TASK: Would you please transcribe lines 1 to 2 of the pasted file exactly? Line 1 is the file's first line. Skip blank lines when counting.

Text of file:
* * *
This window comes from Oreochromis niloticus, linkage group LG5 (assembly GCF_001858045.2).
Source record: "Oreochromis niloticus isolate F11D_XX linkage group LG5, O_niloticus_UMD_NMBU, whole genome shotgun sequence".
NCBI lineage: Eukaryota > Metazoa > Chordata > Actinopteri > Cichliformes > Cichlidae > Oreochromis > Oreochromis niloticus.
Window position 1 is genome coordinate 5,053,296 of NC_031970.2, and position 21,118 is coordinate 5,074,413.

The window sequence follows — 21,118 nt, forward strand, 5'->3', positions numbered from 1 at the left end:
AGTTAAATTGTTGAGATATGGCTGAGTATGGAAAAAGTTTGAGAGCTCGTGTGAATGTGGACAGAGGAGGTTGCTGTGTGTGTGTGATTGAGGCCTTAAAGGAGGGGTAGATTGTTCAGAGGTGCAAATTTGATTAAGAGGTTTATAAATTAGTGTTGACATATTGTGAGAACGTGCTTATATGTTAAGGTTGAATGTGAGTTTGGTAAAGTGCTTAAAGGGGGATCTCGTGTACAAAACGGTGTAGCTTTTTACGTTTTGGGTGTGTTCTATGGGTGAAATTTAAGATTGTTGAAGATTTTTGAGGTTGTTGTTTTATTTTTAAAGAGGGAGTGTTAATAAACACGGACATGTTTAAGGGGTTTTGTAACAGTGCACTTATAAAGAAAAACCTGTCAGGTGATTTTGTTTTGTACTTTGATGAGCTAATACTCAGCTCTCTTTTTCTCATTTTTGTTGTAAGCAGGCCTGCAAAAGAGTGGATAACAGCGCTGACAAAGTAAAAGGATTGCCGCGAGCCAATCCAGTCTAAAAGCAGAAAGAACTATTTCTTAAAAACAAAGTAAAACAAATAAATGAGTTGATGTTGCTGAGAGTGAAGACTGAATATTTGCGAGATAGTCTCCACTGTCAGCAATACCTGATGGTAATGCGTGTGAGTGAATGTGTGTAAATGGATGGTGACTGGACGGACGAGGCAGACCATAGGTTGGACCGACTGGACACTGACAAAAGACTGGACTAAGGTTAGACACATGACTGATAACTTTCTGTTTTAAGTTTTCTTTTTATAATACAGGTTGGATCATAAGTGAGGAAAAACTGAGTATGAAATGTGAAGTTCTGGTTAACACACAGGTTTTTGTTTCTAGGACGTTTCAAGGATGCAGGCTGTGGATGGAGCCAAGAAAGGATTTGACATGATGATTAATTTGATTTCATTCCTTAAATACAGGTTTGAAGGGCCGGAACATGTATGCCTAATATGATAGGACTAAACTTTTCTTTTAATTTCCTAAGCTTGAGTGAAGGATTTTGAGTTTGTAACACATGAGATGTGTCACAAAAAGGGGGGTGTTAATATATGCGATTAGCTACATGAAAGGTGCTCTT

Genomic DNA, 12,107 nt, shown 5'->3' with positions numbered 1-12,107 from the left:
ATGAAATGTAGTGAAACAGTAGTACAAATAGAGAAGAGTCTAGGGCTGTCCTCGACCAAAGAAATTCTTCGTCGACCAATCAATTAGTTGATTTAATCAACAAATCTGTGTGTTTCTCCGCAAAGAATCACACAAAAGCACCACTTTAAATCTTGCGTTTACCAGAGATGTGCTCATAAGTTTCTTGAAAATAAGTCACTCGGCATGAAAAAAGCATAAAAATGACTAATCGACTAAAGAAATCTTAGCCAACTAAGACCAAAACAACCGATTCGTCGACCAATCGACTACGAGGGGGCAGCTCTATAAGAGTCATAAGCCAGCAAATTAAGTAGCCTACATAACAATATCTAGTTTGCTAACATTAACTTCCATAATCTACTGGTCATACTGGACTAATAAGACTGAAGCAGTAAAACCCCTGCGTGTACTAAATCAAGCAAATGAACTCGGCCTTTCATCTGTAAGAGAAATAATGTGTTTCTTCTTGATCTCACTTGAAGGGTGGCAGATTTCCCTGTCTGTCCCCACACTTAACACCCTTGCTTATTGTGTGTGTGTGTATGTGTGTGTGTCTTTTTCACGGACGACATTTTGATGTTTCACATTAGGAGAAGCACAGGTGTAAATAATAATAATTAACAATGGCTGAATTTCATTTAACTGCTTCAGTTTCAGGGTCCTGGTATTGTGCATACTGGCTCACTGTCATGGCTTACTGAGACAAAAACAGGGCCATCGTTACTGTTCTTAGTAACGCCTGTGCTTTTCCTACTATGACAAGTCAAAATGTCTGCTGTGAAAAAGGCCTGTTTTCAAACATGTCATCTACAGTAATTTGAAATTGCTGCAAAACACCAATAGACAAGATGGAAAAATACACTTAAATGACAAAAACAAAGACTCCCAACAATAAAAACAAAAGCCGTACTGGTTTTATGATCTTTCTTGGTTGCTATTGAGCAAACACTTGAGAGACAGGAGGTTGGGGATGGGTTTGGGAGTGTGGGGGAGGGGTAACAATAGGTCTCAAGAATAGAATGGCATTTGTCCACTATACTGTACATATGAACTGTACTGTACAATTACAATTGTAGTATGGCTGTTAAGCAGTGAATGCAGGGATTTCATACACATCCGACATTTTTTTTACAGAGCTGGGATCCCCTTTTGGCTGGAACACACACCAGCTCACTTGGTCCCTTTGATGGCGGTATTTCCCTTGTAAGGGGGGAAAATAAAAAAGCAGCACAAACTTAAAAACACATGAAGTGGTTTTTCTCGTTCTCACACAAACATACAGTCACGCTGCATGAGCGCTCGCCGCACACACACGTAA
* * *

This window comes from Oreochromis niloticus, linkage group LG5 (assembly GCF_001858045.2).
Source record: "Oreochromis niloticus isolate F11D_XX linkage group LG5, O_niloticus_UMD_NMBU, whole genome shotgun sequence".